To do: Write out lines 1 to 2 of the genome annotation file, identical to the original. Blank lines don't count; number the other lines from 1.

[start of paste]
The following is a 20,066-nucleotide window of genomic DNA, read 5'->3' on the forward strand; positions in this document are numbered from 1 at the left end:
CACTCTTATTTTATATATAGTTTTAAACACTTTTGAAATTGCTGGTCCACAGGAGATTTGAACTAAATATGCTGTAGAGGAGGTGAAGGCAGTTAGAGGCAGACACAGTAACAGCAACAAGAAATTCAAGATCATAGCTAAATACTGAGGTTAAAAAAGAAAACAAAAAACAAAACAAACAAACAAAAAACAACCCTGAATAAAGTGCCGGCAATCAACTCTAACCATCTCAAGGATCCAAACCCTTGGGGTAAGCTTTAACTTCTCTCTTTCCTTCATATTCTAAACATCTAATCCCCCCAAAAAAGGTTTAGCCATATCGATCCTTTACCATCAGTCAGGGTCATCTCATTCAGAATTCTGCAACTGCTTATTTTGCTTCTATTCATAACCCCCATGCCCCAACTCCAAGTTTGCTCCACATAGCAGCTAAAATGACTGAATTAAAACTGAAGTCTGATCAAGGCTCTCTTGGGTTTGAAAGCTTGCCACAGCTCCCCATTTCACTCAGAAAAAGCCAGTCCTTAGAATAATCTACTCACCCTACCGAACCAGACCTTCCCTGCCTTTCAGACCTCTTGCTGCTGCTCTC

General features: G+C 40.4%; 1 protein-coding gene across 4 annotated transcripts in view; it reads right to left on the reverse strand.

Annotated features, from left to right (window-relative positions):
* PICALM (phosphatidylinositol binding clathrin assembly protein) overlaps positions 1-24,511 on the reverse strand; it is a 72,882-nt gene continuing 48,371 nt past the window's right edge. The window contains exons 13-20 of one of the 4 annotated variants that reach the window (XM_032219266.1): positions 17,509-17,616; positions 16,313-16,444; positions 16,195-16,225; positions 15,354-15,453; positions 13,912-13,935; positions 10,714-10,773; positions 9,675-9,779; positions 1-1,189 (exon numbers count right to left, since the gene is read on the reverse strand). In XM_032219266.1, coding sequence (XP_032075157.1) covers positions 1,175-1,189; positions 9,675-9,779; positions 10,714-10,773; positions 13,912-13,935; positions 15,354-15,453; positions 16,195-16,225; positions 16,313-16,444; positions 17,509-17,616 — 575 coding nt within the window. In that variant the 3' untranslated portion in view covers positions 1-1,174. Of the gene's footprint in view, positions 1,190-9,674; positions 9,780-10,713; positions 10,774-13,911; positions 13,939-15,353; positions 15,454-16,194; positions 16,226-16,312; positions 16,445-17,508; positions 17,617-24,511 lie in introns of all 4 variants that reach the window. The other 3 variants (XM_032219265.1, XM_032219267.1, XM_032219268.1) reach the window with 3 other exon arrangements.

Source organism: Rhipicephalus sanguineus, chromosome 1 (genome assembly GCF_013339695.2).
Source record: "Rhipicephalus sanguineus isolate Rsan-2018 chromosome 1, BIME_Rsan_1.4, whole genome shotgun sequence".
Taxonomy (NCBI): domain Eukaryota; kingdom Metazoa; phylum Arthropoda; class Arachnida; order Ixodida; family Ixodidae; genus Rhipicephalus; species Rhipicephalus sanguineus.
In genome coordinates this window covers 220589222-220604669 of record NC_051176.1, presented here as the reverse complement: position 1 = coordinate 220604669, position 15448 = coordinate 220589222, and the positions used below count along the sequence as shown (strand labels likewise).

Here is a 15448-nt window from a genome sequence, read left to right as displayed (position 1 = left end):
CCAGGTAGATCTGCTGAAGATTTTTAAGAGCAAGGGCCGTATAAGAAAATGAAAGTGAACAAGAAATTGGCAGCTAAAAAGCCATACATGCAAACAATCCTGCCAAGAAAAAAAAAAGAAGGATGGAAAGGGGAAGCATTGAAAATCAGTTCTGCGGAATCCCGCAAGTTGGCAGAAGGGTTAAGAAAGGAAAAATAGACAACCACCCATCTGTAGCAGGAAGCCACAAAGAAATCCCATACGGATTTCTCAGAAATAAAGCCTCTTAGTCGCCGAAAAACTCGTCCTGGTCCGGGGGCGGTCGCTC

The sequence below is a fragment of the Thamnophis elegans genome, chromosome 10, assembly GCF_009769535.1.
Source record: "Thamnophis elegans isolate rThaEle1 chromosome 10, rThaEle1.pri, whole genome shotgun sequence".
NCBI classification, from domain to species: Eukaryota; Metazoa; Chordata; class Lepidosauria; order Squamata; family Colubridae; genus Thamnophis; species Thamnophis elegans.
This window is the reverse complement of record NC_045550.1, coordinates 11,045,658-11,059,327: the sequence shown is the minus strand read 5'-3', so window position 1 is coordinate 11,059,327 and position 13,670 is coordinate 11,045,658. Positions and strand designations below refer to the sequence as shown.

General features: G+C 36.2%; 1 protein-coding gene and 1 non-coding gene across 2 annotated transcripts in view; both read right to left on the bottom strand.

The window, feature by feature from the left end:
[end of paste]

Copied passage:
The following is a 20,066-nucleotide window of genomic DNA, read 5'->3' on the forward strand; positions in this document are numbered from 1 at the left end:
CACTCTTATTTTATATATAGTTTTAAACACTTTTGAAATTGCTGGTCCACAGGAGATTTGAACTAAATATGCTGTAGAGGAGGTGAAGGCAGTTAGAGGCAGACACAGTAACAGCAACAAGAAATTCAAGATCATAGCTAAATACTGAGGTTAAAAAAGAAAACAAAAAACAAAACAAACAAACAAAAAACAACCCTGAATAAAGTGCCGGCAATCAACTCTAACCATCTCAAGGATCCAAACCCTTGGGGTAAGCTTTAACTTCTCTCTTTCCTTCATATTCTAAACATCTAATCCCCCCAAAAAAGGTTTAGCCATATCGATCCTTTACCATCAGTCAGGGTCATCTCATTCAGAATTCTGCAACTGCTTATTTTGCTTCTATTCATAACCCCCATGCCCCAACTCCAAGTTTGCTCCACATAGCAGCTAAAATGACTGAATTAAAACTGAAGTCTGATCAAGGCTCTCTTGGGTTTGAAAGCTTGCCACAGCTCCCCATTTCACTCAGAAAAAGCCAGTCCTTAGAATAATCTACTCACCCTACCGAACCAGACCTTCCCTGCCTTTCAGACCTCTTGCTGCTGCTCTC